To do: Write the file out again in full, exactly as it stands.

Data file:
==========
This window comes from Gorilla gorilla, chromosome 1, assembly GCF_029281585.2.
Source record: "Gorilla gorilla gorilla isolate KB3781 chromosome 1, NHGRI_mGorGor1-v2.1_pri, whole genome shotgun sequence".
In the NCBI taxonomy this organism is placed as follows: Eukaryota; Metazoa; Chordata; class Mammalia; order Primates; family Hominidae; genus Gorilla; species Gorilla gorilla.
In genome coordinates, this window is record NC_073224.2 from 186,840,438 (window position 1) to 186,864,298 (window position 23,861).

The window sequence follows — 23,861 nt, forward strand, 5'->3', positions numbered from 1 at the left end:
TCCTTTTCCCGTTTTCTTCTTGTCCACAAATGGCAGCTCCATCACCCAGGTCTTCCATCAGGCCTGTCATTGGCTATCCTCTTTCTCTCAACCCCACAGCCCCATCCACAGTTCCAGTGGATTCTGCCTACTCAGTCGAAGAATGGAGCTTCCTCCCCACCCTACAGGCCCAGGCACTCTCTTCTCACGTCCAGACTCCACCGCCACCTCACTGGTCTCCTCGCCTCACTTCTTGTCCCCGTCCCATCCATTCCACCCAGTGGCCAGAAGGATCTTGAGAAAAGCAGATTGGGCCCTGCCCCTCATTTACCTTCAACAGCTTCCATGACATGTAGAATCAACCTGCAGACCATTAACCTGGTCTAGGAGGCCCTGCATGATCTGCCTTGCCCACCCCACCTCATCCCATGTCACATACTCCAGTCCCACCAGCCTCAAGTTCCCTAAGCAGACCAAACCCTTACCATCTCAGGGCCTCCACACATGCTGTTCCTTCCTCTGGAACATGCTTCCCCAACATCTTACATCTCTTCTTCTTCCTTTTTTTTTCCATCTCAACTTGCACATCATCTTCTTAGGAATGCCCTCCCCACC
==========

This window comes from Gorilla gorilla, chromosome 1, assembly GCF_029281585.2.
Source record: "Gorilla gorilla gorilla isolate KB3781 chromosome 1, NHGRI_mGorGor1-v2.1_pri, whole genome shotgun sequence".
In the NCBI taxonomy this organism is placed as follows: Eukaryota; Metazoa; Chordata; class Mammalia; order Primates; family Hominidae; genus Gorilla; species Gorilla gorilla.
In genome coordinates, this window is record NC_073224.2 from 186,840,438 (window position 1) to 186,864,298 (window position 23,861).

The window sequence follows — 23,861 nt, forward strand, 5'->3', positions numbered from 1 at the left end:
TCCTTTTCCCGTTTTCTTCTTGTCCACAAATGGCAGCTCCATCACCCAGGTCTTCCATCAGGCCTGTCATTGGCTATCCTCTTTCTCTCAACCCCACAGCCCCATCCACAGTTCCAGTGGATTCTGCCTACTCAGTCGAAGAATGGAGCTTCCTCCCCACCCTACAGGCCCAGGCACTCTCTTCTCACGTCCAGACTCCACCGCCACCTCACTGGTCTCCTCGCCTCACTTCTTGTCCCCGTCCCATCCATTCCACCCAGTGGCCAGAAGGATCTTGAGAAAAGCAGATTGGGCCCTGCCCCTCATTTACCTTCAACAGCTTCCATGACATGTAGAATCAACCTGCAGACCATTAACCTGGTCTAGGAGGCCCTGCATGATCTGCCTTGCCCACCCCACCTCATCCCATGTCACATACTCCAGTCCCACCAGCCTCAAGTTCCCTAAGCAGACCAAACCCTTACCATCTCAGGGCCTCCACACATGCTGTTCCTTCCTCTGGAACATGCTTCCCCAACATCTTACATCTCTTCTTCTTCCTTTTTTTTTCCATCTCAACTTGCACATCATCTTCTTAGGAATGCCCTCCCCACC